The classroom is like a miniature community where the impact of State policy and social inequity converge. We see this in many forms: budget cuts, dilapidated infrastructure, the steady rise of students living in poverty. With these changes come a host of struggles that require building renovations, social workers, and robust programming to meet the basic needs of students and their families.
If the funding isn’t there, teachers find ways to fill the gap. In short, they’re doing more with less.
Meeting the physical, emotional, and learning needs of dozens of children every day isn’t free. A 2018 survey of more than 4,400 teachers conducted by AdoptAClassroom.org found the average amount spent by teachers out of pocket is $740. This is an increase of 23 percent since we last surveyed teachers in 2015. Before class begins teachers first ensure students are fed, warm, and have their basic needs met.
For many, this is emotionally and financially unsustainable. Teachers are leaving their profession at a rate of eight percent. Those who stay are working multiple jobs and selling their blood plasma for extra money.
It is imperative we keep a spotlight on the classroom until we repair our broken education system. We asked educators on the front lines to share challenges they faced in the classroom this year:
“My classroom is in a seventy-year-old building with leaking ceilings. When snow melts and spring rains come, we bring out buckets and mops.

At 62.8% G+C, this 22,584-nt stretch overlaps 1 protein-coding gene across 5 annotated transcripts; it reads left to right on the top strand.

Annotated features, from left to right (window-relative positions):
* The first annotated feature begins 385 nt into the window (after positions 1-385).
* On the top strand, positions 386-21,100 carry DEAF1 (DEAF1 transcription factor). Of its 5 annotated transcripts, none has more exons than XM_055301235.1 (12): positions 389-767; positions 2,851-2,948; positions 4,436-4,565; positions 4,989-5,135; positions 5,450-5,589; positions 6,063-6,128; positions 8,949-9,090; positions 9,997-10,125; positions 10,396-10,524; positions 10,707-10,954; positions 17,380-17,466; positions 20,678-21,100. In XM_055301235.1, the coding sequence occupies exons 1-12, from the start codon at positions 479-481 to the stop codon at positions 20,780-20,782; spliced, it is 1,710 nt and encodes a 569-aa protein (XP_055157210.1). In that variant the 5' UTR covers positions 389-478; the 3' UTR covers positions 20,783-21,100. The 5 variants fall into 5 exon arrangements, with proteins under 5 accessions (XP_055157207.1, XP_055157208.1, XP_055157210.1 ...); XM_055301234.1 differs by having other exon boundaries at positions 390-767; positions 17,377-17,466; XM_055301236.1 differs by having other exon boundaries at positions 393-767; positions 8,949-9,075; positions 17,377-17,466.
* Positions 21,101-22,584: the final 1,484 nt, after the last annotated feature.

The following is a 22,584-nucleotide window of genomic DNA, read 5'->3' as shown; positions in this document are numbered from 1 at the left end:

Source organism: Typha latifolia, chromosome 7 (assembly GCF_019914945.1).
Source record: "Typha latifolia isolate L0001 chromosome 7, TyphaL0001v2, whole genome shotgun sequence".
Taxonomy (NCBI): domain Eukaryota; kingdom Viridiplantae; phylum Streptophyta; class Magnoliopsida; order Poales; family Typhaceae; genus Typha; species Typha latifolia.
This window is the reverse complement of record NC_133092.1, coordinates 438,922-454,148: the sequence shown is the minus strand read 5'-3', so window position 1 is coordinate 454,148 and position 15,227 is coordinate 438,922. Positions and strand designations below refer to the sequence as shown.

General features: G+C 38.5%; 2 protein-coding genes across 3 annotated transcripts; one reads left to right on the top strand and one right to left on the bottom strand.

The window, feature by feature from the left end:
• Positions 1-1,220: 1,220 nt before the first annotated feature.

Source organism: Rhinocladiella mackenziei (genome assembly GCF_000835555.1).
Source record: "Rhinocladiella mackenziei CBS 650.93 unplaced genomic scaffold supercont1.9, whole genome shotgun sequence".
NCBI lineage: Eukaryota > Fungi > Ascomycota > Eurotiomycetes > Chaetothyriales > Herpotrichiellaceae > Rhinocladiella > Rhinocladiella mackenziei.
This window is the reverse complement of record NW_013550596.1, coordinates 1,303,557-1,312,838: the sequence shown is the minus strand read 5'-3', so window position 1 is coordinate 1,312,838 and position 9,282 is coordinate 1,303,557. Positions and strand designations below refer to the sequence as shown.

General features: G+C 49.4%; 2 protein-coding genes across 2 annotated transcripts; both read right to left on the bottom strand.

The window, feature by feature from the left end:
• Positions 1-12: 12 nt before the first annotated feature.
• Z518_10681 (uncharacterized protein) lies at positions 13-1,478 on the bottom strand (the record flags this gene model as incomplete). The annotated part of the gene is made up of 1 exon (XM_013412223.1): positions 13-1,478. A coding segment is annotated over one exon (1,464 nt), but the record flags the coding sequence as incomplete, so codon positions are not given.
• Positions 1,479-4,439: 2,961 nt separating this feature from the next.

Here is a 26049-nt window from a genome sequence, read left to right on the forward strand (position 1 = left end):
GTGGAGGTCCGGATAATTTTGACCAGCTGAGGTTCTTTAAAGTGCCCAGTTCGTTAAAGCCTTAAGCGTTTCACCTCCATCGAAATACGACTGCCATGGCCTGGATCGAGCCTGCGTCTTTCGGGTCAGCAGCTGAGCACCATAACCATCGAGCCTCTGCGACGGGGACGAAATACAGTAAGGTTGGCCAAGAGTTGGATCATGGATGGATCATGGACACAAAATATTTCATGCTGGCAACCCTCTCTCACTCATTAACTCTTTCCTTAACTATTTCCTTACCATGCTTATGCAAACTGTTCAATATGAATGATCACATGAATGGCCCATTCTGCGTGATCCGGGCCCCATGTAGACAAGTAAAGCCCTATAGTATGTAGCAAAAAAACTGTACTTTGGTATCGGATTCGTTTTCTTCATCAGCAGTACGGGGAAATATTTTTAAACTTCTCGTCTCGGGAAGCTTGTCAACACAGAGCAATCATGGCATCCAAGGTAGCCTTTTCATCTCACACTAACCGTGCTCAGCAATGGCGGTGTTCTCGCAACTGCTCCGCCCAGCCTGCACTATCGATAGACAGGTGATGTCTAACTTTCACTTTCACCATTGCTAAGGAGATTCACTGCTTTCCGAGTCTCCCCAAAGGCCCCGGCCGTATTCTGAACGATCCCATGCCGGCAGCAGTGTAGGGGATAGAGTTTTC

There is no State funding, so we rely completely on donations for renovations.”
“I started a food backpack program for hungry students to take home on the weekends. This comes out of my pocket, but it’s worth it when a student’s eyes light up when they see their weekend meals.”
“Sometimes I choose between buying classroom supplies for my students or groceries. I have holes in my shoes and can’t afford new ones because my personal budget is so tight. I’m struggling, but I keep going for the children.”
“I have been a music teacher for 23 years, and in those 23 years we’ve never had funding to purchase instruments. I work in a low-income district and our students love music, but can’t afford to buy their own instruments.”
The tangle of legislation, funding cuts, and social inequity that is failing our children and disempowering educators has no simple solutions.
One way you can support educators today is by connecting them with resources they can use at their discretion.
Teachers are the experts of their own classrooms and community needs. At AdoptAClassroom.org, we’re dedicated to connecting educators with flexible funding. We meet them wherever they’re at.
In order to sustain this vital work, please help us stand with teachers by making a gift to AdoptAClassroom.org.
You can also make a monthly gift.
Thank you for joining us in the fight for teachers.